Cardiff services at fault over care of mentally ill man convicted of murder

A report into the circumstances surrounding the killing of a
retired accountant by a mental health patient has highlighted
failures by health and social services in Cardiff.

Paul Khan was convicted last year of manslaughter with diminished
responsibility for the killing of Brian Dodd in March 2003 in
Prestatyn, north Wales.

At the time, Khan, who was diagnosed with paranoid schizophrenia
and had a history of drug misuse, was under the care of the Cardiff
community forensic psychiatric team. He had been assessed the day
before the killing. The report, commissioned by Cardiff Local
Health Board, said the “12-hour missing rule” had not been enforced
by Cardiff’s community mental health team. Khan should have been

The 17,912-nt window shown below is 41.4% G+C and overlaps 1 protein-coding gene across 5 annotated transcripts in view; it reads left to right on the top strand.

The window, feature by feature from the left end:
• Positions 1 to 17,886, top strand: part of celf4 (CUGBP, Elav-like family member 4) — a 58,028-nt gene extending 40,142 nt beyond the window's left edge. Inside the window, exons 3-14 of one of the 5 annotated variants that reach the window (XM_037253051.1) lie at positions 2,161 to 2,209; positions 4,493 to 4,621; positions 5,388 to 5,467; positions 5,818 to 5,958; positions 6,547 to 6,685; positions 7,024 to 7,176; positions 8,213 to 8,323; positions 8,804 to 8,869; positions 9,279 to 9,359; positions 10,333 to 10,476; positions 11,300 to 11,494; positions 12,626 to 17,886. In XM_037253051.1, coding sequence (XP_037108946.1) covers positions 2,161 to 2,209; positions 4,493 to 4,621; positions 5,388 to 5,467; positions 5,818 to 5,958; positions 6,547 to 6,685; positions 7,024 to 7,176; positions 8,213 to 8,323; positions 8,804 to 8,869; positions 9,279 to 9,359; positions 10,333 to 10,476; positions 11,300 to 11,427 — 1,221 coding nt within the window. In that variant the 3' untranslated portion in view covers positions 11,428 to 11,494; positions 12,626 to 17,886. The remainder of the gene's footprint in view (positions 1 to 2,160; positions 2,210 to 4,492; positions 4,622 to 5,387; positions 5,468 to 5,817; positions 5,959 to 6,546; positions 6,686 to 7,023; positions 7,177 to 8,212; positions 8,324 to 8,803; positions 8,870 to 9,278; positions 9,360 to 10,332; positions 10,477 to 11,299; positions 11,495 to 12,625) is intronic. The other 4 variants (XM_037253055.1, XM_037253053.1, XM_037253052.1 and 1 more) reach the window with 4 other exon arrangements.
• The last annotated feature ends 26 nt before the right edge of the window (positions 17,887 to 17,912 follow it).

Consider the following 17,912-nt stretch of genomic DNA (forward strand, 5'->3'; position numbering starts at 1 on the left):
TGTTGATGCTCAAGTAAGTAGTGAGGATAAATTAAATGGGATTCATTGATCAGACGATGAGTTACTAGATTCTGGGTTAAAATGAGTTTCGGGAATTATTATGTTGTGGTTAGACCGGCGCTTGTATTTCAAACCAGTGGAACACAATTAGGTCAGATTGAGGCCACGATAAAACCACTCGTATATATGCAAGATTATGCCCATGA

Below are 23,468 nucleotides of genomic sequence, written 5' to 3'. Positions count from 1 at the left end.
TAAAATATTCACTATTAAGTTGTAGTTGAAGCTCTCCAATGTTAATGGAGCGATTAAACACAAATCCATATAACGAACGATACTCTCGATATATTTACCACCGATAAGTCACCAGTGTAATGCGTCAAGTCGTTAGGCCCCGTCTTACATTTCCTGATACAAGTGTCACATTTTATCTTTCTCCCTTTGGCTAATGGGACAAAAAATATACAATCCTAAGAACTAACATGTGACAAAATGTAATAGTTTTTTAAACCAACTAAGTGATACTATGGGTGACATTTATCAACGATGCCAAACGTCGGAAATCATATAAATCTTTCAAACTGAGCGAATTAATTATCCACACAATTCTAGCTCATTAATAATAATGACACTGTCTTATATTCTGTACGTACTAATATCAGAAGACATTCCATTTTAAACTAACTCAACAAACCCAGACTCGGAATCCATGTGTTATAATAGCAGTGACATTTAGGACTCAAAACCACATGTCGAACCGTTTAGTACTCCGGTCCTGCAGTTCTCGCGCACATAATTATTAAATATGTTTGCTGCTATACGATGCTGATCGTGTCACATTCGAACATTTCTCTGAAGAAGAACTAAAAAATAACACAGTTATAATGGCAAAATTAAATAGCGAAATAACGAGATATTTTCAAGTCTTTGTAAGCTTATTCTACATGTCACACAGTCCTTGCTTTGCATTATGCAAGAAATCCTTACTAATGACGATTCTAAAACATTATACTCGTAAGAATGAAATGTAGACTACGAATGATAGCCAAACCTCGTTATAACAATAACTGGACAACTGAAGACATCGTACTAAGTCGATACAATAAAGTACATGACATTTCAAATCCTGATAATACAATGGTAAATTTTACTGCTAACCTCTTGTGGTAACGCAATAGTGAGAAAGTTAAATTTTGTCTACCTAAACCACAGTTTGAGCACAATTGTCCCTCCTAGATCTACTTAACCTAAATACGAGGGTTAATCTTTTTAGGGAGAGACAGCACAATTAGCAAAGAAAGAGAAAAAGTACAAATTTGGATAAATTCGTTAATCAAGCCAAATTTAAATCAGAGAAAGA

reported to the police because he had been missing from his Cardiff
flat for more than 12 hours. But the team told Khan’s parents to
contact the police themselves and only registered him missing three
days later.

The report recommends tightening arrangements for discharging
patients into the community and a greater use of 24-hour supervised
hostels across Wales. It calls for local health boards and the
Health Commission Wales to monitor progress on these proposals.

The report also highlights the failure of clinicians to set
“specific and measurable” indicators for the community team to
assess whether Khan was in danger of unpredictable behaviour. It
calls on the NHS trusts involved in his care to examine these.

Marjorie Wallace, chief executive of mental health charity Sane,
said the safeguards to protect Khan from himself and others were
ignored. “It is shocking that when he went missing, those in charge
of his care took no action, leaving his parents to sound the

The Welsh assembly has ordered the Health Commission to audit
discharges from medium secure units and for the Healthcare
Inspectorate to inspect clinical governance. It will give a formal
response to the report early next year.

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